ST. LOUIS — Anheuser-Busch Cos. Inc. will quit selling caffeinated alcoholic drinks as part of a legal settlement with several state attorneys general, New York Attorney General Andrew Cuomo said today.
Anheuser-Busch was marketing its caffeinated drinks to minors and misrepresenting the drinks’ health benefits, Cuomo said. He was among 11 attorneys general who reached a settlement with the nation’s largest brewer.
Anheuser-Busch did not immediately respond to a request for comment. The company has long been dogged by accusations that its marketing for the caffeinated alcoholic drinks targets underage drinkers. The St. Louis-based company has steadfastly denied the charges.
In February, the attorneys general subpoenaed documents from Anheuser-Busch related to its marketing efforts for the alcoholic energy drinks, which include the “Tilt” and “Bud Extra” brands. The investigation was sparked by concerns that the drinks were targeted to teenagers and young adults already drawn to highly caffeinated drinks like Red Bull.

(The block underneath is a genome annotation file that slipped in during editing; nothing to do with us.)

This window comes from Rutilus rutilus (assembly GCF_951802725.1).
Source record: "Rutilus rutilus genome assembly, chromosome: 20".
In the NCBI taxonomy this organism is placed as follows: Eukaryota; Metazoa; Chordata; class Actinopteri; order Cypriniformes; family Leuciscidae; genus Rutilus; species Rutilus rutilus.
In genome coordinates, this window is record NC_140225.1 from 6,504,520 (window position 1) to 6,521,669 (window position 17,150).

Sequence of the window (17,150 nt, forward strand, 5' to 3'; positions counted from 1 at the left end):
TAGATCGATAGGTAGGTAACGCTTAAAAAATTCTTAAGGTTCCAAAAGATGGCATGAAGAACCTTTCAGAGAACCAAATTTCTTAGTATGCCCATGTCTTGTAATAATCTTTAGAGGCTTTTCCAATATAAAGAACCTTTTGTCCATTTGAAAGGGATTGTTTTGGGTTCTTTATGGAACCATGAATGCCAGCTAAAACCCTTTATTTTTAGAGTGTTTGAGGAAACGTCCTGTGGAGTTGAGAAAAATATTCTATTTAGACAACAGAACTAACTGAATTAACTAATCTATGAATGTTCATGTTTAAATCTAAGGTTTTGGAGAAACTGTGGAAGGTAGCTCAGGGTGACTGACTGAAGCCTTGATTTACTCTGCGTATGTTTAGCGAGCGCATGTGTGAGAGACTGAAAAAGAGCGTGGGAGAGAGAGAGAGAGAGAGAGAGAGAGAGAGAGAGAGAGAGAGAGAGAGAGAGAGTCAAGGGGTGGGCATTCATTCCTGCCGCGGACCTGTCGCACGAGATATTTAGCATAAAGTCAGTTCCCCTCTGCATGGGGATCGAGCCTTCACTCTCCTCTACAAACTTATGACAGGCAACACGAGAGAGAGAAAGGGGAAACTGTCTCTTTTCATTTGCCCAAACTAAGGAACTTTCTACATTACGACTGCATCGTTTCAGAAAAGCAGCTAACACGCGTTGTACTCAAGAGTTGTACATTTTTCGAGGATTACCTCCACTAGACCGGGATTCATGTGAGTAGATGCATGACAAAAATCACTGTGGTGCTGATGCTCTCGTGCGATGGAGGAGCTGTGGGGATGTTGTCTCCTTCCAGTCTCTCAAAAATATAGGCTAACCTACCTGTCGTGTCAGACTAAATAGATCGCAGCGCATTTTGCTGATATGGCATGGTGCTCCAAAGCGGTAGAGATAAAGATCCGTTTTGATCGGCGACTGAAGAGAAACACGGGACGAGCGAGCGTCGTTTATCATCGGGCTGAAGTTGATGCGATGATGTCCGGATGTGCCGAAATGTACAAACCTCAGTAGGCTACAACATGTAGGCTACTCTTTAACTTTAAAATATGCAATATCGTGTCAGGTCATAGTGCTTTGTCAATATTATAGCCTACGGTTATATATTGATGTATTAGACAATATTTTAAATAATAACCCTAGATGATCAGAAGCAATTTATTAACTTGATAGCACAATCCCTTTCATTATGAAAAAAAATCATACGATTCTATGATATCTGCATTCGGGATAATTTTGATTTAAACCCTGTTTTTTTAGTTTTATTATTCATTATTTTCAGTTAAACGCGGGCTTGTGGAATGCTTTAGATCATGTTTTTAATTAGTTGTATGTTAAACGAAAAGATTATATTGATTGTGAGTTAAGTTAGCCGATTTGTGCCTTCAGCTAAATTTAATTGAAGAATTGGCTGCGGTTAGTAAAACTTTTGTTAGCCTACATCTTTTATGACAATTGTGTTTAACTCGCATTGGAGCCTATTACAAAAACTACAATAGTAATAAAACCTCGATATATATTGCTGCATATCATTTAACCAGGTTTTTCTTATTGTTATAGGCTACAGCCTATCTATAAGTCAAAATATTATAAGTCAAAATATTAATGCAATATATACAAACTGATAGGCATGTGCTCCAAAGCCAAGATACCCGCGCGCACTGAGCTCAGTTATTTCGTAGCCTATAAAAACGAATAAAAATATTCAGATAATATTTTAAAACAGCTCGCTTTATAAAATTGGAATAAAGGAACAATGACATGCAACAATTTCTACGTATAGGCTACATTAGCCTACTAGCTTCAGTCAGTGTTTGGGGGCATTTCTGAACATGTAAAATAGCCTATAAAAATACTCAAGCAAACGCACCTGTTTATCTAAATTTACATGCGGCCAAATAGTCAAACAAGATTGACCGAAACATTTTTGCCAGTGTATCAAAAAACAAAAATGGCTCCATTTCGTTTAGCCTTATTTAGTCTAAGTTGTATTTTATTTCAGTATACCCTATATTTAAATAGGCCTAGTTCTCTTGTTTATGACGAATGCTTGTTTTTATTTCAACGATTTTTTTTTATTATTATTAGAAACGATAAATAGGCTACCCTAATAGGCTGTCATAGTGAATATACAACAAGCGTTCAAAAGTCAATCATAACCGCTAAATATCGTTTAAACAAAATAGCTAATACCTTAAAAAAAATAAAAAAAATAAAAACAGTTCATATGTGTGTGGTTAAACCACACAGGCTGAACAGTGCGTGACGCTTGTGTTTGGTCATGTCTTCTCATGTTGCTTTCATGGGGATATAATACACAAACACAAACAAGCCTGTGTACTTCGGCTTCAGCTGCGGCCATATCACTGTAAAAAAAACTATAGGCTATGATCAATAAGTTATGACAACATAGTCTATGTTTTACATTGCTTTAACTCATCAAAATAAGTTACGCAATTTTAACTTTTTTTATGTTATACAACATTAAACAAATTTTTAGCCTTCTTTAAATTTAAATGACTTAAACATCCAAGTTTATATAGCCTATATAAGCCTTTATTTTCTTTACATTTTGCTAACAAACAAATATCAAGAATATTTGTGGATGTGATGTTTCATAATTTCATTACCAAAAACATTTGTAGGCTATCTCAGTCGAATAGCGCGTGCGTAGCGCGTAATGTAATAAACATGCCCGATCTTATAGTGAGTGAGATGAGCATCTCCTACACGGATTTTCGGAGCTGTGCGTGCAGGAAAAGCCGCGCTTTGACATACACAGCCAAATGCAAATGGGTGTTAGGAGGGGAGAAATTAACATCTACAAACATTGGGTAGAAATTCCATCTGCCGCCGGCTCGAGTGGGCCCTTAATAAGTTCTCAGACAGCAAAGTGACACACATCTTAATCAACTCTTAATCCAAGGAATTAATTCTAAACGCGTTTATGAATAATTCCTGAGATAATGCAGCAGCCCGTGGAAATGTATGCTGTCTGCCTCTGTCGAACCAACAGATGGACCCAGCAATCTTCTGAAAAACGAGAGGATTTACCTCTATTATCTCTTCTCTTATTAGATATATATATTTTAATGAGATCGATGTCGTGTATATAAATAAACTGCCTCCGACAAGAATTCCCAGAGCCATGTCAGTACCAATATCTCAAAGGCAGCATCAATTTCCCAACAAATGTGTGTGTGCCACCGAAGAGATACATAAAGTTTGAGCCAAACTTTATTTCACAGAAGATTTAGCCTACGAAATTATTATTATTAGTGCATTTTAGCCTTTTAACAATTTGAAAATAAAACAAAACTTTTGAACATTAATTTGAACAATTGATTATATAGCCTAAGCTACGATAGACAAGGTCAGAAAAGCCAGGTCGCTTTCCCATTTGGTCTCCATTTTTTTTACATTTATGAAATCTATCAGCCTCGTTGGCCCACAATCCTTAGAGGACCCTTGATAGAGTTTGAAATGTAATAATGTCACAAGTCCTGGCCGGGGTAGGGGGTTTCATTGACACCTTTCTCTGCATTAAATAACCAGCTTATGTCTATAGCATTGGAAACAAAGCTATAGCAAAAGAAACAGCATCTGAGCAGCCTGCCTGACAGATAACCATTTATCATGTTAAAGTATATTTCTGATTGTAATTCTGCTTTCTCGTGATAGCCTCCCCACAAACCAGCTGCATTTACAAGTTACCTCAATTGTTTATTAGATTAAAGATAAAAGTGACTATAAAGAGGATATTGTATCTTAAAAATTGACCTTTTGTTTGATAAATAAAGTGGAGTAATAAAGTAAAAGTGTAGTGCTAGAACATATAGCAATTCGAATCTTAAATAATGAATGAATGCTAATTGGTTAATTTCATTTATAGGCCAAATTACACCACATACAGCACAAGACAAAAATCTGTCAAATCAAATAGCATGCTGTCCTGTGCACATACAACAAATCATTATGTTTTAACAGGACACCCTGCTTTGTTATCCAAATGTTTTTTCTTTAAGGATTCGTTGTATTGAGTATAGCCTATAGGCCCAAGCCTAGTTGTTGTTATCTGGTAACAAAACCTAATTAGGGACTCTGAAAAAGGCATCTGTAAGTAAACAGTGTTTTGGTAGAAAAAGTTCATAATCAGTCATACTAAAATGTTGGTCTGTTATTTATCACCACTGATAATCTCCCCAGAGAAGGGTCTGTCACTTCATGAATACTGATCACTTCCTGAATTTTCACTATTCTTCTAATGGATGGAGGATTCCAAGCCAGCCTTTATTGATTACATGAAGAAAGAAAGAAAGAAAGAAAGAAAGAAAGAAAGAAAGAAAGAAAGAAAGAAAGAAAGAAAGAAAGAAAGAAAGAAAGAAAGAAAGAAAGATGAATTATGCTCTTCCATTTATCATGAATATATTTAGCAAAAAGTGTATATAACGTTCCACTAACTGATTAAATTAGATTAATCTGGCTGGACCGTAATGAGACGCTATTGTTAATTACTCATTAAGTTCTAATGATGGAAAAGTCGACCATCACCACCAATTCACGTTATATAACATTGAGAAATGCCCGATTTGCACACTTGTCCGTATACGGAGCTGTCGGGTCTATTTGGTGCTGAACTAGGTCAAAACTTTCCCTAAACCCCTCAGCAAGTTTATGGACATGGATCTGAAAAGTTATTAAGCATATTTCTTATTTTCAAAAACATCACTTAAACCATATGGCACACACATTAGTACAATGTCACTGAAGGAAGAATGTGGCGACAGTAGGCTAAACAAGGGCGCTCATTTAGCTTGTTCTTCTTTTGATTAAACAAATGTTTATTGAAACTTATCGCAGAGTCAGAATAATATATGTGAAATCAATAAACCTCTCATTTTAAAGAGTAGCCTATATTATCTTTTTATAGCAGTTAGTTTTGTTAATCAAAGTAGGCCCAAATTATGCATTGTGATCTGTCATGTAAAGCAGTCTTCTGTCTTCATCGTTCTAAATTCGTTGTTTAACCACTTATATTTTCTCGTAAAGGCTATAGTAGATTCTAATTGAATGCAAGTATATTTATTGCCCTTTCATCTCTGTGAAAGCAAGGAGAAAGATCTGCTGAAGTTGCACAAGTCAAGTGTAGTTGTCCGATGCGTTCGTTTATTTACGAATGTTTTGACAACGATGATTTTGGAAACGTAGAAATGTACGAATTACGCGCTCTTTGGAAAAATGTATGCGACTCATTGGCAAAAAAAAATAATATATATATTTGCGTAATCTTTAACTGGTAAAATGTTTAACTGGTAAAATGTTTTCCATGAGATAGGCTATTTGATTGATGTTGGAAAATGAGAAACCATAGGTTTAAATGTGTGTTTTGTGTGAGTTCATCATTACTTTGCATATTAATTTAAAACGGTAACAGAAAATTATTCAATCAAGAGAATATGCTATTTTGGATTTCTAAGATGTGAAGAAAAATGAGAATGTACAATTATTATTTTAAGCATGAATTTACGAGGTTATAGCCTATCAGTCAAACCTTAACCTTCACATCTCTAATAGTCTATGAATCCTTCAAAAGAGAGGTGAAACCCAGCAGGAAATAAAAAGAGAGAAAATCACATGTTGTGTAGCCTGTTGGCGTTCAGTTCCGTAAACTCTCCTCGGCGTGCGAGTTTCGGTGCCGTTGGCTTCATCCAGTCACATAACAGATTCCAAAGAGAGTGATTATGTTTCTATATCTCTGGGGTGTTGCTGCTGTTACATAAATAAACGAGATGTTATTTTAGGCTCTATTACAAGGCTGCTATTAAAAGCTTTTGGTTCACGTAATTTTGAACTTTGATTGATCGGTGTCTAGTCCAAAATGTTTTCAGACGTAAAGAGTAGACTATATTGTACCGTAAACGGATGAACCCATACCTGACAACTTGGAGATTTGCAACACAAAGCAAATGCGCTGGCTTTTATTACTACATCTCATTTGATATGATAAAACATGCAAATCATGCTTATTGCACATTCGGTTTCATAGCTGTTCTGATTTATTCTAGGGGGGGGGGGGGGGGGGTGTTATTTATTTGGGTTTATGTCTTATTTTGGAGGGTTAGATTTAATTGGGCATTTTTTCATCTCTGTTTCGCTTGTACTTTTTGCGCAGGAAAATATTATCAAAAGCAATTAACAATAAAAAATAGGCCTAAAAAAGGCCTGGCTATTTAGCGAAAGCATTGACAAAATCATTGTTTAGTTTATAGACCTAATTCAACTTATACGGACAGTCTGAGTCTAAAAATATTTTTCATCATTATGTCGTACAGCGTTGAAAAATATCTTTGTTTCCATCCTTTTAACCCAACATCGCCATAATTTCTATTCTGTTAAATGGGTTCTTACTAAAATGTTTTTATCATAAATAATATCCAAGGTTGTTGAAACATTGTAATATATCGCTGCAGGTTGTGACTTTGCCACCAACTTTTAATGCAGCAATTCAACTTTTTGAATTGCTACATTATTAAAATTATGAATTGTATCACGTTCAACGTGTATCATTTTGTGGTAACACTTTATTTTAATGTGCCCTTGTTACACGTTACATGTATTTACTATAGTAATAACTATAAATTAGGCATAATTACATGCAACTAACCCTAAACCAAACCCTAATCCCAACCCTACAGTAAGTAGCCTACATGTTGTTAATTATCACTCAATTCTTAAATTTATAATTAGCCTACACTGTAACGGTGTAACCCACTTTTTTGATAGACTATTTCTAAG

Documents reviewed in the case appeared to validated that concern, according to Cuomo’s statement. A news conference involving other attorneys general was planned for later Thursday.
“Drinking is not a sport, a race, or an endurance test. Adding alcohol to energy drinks sends exactly the wrong message about responsible drinking, most especially to young people,” Cuomo said in the statement. “This agreement keeps these dangerous products off our shelves and makes it clear that targeting underage consumers with advertisements for alcohol will not be tolerated.”
Anheuser-Busch also agreed to pay $200,000 to the states that investigated the brewer’s practices. In addition to New York, those states include Arizona, California, Connecticut, Idaho, Illinois, Iowa, Maine, Maryland, New Mexico and Ohio.
Cuomo said the states continue to investigate other companies selling alcoholic energy drinks.